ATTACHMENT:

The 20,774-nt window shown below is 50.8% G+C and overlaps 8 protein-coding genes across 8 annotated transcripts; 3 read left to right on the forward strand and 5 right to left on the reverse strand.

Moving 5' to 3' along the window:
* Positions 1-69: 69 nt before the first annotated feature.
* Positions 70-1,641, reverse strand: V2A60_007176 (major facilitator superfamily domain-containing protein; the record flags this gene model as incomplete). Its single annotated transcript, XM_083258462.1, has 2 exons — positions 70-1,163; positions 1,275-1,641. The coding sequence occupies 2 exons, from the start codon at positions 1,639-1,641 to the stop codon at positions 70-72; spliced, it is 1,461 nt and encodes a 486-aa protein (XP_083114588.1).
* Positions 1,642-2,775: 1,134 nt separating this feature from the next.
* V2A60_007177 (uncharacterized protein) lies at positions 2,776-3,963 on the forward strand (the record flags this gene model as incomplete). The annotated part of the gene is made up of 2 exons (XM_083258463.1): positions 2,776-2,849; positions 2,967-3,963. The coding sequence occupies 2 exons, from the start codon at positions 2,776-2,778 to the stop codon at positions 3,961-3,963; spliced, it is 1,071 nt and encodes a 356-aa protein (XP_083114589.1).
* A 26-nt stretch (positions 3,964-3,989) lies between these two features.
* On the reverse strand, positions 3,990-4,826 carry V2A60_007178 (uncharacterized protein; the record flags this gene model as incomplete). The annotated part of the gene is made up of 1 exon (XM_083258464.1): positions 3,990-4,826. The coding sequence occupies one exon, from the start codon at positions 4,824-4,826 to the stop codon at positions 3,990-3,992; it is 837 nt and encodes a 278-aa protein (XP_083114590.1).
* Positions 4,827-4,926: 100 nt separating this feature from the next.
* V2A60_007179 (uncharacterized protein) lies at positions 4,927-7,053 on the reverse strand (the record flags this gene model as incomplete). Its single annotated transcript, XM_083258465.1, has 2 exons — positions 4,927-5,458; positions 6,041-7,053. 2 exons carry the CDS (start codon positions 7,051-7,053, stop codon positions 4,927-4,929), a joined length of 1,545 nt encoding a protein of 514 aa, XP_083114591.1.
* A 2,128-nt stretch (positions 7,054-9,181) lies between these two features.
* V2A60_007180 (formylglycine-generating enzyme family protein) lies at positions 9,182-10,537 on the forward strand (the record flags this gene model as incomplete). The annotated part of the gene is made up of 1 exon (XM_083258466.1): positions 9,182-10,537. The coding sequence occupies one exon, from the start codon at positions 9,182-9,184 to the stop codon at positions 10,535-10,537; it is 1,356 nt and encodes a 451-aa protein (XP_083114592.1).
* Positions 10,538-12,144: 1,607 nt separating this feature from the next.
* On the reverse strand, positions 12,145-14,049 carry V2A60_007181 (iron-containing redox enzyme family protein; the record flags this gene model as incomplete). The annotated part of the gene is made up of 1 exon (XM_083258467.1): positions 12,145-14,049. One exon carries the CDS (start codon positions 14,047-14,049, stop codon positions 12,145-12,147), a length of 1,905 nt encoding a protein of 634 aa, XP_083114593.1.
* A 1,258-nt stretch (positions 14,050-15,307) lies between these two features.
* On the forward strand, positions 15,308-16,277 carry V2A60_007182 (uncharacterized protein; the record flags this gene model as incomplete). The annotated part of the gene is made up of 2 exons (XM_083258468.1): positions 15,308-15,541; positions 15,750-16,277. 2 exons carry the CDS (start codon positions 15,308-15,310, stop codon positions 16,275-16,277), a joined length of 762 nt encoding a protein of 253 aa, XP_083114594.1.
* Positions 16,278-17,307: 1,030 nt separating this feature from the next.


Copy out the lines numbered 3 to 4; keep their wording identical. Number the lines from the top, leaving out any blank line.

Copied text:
* Positions 1-69: 69 nt before the first annotated feature.
* Positions 70-1,641, reverse strand: V2A60_007176 (major facilitator superfamily domain-containing protein; the record flags this gene model as incomplete). Its single annotated transcript, XM_083258462.1, has 2 exons — positions 70-1,163; positions 1,275-1,641. The coding sequence occupies 2 exons, from the start codon at positions 1,639-1,641 to the stop codon at positions 70-72; spliced, it is 1,461 nt and encodes a 486-aa protein (XP_083114588.1).